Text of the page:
Tree topologies recovered in our analyses contradicted previous hypotheses regarding the monophyly of Dichogaster (see below). The Shimodaira-Hasegawa and approximately unbiased tests [46, 47] are often used to evaluate particular topological hypotheses (including at least one hypothesis chosen a posteriori), but these tests are actually designed to evaluate whether all topologies in a plausible set of topologies are equally good explanations of the data, rather than to compare specific alternative topologies . Fortunately, the parametric bootstrapping (SOWH) test [48, 49] and Bayesian topology tests  are both appropriate in this context.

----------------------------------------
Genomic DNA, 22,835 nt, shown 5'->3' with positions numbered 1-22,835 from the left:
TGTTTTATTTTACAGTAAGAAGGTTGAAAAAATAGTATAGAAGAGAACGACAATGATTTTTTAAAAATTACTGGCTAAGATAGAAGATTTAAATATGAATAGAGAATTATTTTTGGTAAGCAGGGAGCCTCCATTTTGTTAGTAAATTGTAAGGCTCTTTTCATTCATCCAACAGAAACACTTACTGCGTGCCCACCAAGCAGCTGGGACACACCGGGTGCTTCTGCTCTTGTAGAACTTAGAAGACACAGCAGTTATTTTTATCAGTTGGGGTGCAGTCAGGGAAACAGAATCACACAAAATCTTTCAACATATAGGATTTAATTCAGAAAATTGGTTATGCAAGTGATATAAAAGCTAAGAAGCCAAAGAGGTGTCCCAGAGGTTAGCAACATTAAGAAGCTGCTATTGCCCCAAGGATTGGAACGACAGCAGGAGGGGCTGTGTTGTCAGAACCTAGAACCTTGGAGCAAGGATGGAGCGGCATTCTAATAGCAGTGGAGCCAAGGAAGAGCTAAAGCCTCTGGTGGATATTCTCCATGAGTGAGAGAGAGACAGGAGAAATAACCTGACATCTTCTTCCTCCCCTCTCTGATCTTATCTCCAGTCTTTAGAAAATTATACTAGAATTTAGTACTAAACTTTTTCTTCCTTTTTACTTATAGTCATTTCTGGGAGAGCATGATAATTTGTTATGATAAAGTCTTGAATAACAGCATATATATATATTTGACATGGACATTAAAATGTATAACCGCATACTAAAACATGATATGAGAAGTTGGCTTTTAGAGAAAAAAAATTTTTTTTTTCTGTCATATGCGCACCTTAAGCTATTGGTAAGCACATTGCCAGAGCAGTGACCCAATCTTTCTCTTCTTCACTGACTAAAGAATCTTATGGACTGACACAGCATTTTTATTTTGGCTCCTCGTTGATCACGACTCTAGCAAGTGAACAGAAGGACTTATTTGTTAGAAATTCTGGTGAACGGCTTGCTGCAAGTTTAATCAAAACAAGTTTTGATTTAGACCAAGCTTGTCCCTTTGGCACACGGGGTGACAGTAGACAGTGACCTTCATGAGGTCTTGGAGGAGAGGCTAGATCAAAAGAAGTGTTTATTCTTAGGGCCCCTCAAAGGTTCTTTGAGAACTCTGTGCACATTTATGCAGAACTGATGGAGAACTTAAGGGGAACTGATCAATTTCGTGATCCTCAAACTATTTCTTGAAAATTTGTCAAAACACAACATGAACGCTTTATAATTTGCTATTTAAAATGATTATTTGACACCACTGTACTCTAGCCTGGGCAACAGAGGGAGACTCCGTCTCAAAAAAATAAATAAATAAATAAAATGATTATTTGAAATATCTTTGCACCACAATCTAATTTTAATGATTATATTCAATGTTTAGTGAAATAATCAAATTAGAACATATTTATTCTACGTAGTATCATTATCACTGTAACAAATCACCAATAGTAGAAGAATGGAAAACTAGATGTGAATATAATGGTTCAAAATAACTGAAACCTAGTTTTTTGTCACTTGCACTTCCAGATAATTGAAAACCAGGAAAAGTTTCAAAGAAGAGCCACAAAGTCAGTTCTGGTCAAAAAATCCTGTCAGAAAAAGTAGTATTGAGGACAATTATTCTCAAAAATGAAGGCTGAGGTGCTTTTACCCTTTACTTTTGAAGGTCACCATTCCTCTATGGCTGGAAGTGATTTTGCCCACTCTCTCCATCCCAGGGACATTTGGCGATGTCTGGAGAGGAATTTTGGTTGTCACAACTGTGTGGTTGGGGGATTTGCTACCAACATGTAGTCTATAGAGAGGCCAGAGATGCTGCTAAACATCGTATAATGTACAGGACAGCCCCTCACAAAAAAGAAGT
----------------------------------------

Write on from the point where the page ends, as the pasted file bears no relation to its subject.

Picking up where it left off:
We used SOWHAT  to perform SOWH tests to test Dichogaster monophyly. SOWH tests require two ML analyses—an unconstrained analysis and an analysis in which the topology is constrained to match a particular alternative hypothesis. The difference in likelihoods between the trees resulting from each analysis (δ) constitutes the test statistic for the SOWH test. The ML topology and branch lengths from the constrained analysis are then used to simulate a large number of data sets using the model parameter estimates for the constrained ML topology and original data. We provided SOWHAT with a Dichogaster monophyly constraint (forcing monophyly of the three Dichogaster transcriptomes) in Newick format and a reduced data set in which three distant/long-branch outgroup taxa (Propappus volki, Lumbriculus variegatus and ?Haplotaxidae sp.) were removed, retaining only orthogroups found in at least 28 of the transcriptomes, emulating the 75% data set described above. SOWHAT called Seq-Gen 1.3.2  to simulate 100 data sets and RAxML 8.2.8  to infer topologies for each simulated data set in an unconstrained and constrained ML analysis. SOWHAT calculates confidence intervals around a SOWH test p-value after addition of each replicate to determine if the sample size of the test was adequate.